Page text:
It’s no secret that teacher recruitment is an urgent, severe and worsening problem in the UK. Last year the government missed its target for new secondary school teachers by over 40 percent, the ninth time in ten years it has failed to do so. One-third of those who qualified to teach in the past decade have left the profession, and a survey by the NEU suggests 44 per cent of teaching staff plan to leave in the next five years.
To make matters worse, Teach First, one of the largest graduate employers in the UK, is now also struggling. Last year it recruited the lowest number of trainees in four years, missing its target by one-fifth. Meanwhile, a recent Times article revealed that the programme is ‘losing bright graduates to private sector pay’. Yet demand was higher than ever; the charity received 3,500 requests from schools, a 25 per cent increase on the previous record.
In the context of the recent teacher strikes, it’s easy to blame this fall on teacher pay; chief executive, Russell Hobby recently said that “it is hard to compete” with other graduate employers, “a quarter of whom are now paying over £40,000 a year starting salary”. The cost of living crisis has undoubtedly exacerbated matters, and prospective graduates will be attracted by careers with more certain and dramatic salary progression over a job that seemingly only promises real-term pay cuts.
However, fixating on pay oversimplifies matters; my experience is that working conditions, rather than salary, is what gets people through the door and keeps them there. Teaching salaries have never been competitive; when I joined Teach First in 2015 I certainly did not do so for the money. My salary was around £22,000 (including an Inner London stipend), which was far less than what my friends were earning. It went up to £28,000 once I became a Newly Qualified Teacher (tThe government plans to increase this to £30,000 nationwide this year), and if I had taken on extra responsibilities I could have been paid more.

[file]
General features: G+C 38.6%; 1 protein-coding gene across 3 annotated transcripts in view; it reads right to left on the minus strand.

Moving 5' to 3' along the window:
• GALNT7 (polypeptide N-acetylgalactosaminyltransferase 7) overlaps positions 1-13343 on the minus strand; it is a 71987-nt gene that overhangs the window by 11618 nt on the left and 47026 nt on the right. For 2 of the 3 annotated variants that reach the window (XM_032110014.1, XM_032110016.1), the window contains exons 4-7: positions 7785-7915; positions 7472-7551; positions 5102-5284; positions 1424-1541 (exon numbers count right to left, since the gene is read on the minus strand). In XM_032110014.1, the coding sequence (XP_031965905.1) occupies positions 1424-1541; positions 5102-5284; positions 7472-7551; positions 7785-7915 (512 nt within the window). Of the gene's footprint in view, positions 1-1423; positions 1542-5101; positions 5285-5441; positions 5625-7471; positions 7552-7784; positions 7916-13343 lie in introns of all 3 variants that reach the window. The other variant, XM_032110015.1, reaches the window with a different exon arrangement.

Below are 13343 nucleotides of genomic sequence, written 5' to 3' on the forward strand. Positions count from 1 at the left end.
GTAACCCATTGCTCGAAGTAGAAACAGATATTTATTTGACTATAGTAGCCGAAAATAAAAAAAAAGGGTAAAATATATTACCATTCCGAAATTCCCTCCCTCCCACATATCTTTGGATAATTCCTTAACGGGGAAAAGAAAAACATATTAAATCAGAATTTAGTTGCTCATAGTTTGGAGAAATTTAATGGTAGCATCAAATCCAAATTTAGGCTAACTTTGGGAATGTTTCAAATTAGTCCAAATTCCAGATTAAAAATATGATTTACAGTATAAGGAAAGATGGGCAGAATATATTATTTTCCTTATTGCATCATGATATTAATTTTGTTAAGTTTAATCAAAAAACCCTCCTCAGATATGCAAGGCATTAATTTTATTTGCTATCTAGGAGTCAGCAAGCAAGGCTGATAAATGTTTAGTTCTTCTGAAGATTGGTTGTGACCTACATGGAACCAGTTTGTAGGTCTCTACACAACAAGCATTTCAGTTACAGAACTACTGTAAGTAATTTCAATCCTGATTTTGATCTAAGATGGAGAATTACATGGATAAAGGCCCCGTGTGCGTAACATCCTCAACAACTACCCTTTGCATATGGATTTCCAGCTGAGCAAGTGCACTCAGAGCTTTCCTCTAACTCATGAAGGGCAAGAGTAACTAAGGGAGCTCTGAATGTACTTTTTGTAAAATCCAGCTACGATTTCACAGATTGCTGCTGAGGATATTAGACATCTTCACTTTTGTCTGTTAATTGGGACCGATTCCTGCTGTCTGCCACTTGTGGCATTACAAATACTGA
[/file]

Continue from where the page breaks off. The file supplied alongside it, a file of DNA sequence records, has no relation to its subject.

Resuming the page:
In truth though, no amount of money could have persuaded me to stay at my Teach First school after my second year. I was emotionally, physically and mentally exhausted, and while I’m not one of the ones the Times bemoans for having moved to the private sector (I stayed in teaching, unlike most of my friends), I did move to the private schools sector. I didn’t do it for the money but for my mental health. I sold my soul, but I kept my sanity.
Teach First therefore has much bigger, more nebulous problems to worry about than money. There are many push factors in the most disadvantaged schools – the workload, the chronic underfunding, the poor behaviour, the ever-looming threat of Ofsted – but there are also important pull factors to other careers. Flexible working is now a huge attraction for many people; for example, many mothers who may have seen the appeal of school holidays may now prefer a career where they can work remotely and set their own hours more.
I also wonder how much Gen Z, with their more mindful approach to wellbeing and work/life balance than us people-pleasing millennials, will be keen to join Teach First’s churn-out, burn-out model. Before I joined Teach First, I heard plenty of horror stories about the programme, and soon realised that simply surviving it was a badge of honour in itself. It wasn’t so much a baptism of fire, but a road to hell paved with good intentions. Social media has exponentially multiplied this word-of-mouth effect; I know of at least a few people who had places on the programme but pulled out after hearing about other people’s experiences.
Teach First may be calling on the government to offer a £5,000 recruitment bonus for teachers who work in the most deprived areas, but this is misunderstanding the problems with the programme. Instead, why not offer teachers a lighter timetable, or a whole day at home dedicated to planning, marking and learning, or use the money to get experienced teachers back into the state sector? That’s where the real value lies.